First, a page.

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Profiles

  • Alfred Carlton Gilbert ("The man who saved Christmas") (1884 - 1961)
    Alfred Carlton Gilbert (February 15, 1884 – January 24, 1961) was an American inventor, athlete, toy-maker and businessman. Born in Salem, Oregon and died in Boston, Massachusetts, Gilbert is ...
  • Charles F. Hockett (1916 - 2000)
    Charles Francis Hockett (January 17, 1916 – November 3, 2000) was an American linguist who developed many influential ideas in American structuralist linguistics. He represents the post-Bloomf...
  • Francis Collins, Director of the National Institutes of Health
    Francis Sellers Collins (born April 14, 1950) is an American physician-geneticist noted for his discoveries of disease genes and his leadership of the Human Genome Project. He is director of the Nati...
  • Porter Goss, Director of Central Intelligence
    Porter Johnston Goss (born November 26, 1938) is an American politician who was the first Director of the Central Intelligence Agency (DCIA) and the last Director of Central Intelligence following th...
  • R. James Woolsey, Jr., Director of Central Intelligence
    . Robert James Woolsey, Jr. (born September 21, 1941) is a national security and energy specialist and former Director of Central Intelligence who headed the Central Intelligence Agency from February...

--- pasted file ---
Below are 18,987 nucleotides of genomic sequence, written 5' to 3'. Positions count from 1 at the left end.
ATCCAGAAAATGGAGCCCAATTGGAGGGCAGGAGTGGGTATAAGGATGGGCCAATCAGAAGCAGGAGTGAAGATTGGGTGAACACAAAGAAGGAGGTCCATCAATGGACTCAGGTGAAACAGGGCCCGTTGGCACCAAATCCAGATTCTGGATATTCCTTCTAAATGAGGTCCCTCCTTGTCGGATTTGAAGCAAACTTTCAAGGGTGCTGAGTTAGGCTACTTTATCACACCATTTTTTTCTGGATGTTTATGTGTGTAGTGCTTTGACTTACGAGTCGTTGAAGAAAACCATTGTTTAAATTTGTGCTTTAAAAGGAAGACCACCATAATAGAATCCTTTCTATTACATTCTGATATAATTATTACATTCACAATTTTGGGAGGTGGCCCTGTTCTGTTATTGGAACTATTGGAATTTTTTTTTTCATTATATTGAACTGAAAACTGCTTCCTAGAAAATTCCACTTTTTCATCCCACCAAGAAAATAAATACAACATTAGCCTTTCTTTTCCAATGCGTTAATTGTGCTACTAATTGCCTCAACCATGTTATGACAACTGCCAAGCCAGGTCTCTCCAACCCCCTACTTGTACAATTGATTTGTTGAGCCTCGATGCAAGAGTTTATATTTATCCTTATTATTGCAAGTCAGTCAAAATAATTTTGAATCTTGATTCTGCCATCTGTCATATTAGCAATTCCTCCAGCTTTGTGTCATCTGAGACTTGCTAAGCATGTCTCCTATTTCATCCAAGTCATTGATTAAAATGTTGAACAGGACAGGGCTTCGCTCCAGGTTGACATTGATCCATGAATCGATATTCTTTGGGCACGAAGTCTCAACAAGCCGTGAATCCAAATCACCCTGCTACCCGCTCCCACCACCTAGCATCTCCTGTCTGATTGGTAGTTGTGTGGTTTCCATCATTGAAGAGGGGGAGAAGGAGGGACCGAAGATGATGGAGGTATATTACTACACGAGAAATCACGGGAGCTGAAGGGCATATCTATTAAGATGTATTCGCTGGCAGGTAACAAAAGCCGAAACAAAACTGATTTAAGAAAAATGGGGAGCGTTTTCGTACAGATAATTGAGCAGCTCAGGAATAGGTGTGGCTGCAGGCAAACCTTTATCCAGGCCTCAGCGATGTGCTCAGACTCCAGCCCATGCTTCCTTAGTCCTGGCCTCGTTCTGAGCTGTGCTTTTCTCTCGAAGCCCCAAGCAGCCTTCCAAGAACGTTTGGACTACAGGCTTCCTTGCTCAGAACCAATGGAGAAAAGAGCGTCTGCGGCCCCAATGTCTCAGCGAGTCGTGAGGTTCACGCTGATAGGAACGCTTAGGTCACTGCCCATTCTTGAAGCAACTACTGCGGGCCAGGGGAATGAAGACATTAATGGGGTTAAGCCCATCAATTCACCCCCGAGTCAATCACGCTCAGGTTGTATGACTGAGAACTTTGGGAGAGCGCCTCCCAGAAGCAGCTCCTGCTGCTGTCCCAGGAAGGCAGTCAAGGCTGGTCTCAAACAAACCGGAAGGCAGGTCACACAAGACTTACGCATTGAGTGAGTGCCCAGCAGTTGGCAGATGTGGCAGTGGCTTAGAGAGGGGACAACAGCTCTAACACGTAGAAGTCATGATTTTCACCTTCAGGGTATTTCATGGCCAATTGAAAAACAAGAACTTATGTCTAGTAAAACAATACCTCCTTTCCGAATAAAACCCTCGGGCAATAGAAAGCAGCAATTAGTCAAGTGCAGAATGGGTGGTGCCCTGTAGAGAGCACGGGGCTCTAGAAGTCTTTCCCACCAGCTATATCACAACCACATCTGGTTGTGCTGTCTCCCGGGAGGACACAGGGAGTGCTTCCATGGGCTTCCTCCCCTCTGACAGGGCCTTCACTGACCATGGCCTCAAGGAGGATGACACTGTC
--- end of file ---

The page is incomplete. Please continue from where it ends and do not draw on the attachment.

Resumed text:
Yale University

http://en.wikipedia.org/wiki/Yale_University

Yale University is an American private Ivy League research university located in New Haven, Connecticut. Founded in 1701 in the Colony of Connecticut, the university is the third-oldest institution of higher education in the United States.


Incorporated as the "Collegiate School," the institution traces its roots to 17th-century clergymen who sought to establish a college to train clergy and political leaders for the colony. In 1718, the College was renamed "Yale College" to honor a gift from Elihu Yale, a governor of the British East India Company. In 1861, the Graduate School of Arts and Sciences became the first U.S. school to award the PhD. Yale became a founding member of the Association of American Universities in 1900. Yale College was transformed, beginning in the 1930s, through the establishment of residential colleges: 12 now exist and two more are planned. Yale employs over 1,100 faculty to teach and advise about 5,300 undergraduate and 6,100 graduate and professional students. Almost all tenured professors teach undergraduate courses, more than 2,000 of which are offered annually.


The University's assets include an endowment valued at US $19.4 billion as of 2011, the second-largest of any academic institution in the world. Yale libraries hold 12.5 million volumes in more than two dozen libraries. 49 Nobel Laureates have been affiliated with the University as students, faculty, and staff. Yale has produced many notable alumni, including five U.S. Presidents, 19 U.S. Supreme Court Justices, and several foreign heads of state. Yale Law School is particularly well-regarded and the most selective law school in the United States.


Yalies compete intercollegiately as the Yale Bulldogs in the NCAA Division I Ivy League.

List of Yale University people

: http://en.wikipedia.org/wiki/List_of_Yale_University_people

Members of Skull and Bones (with profiles in geni.com database):

http://www.geni.com/projects/Skull-and-Bones/6461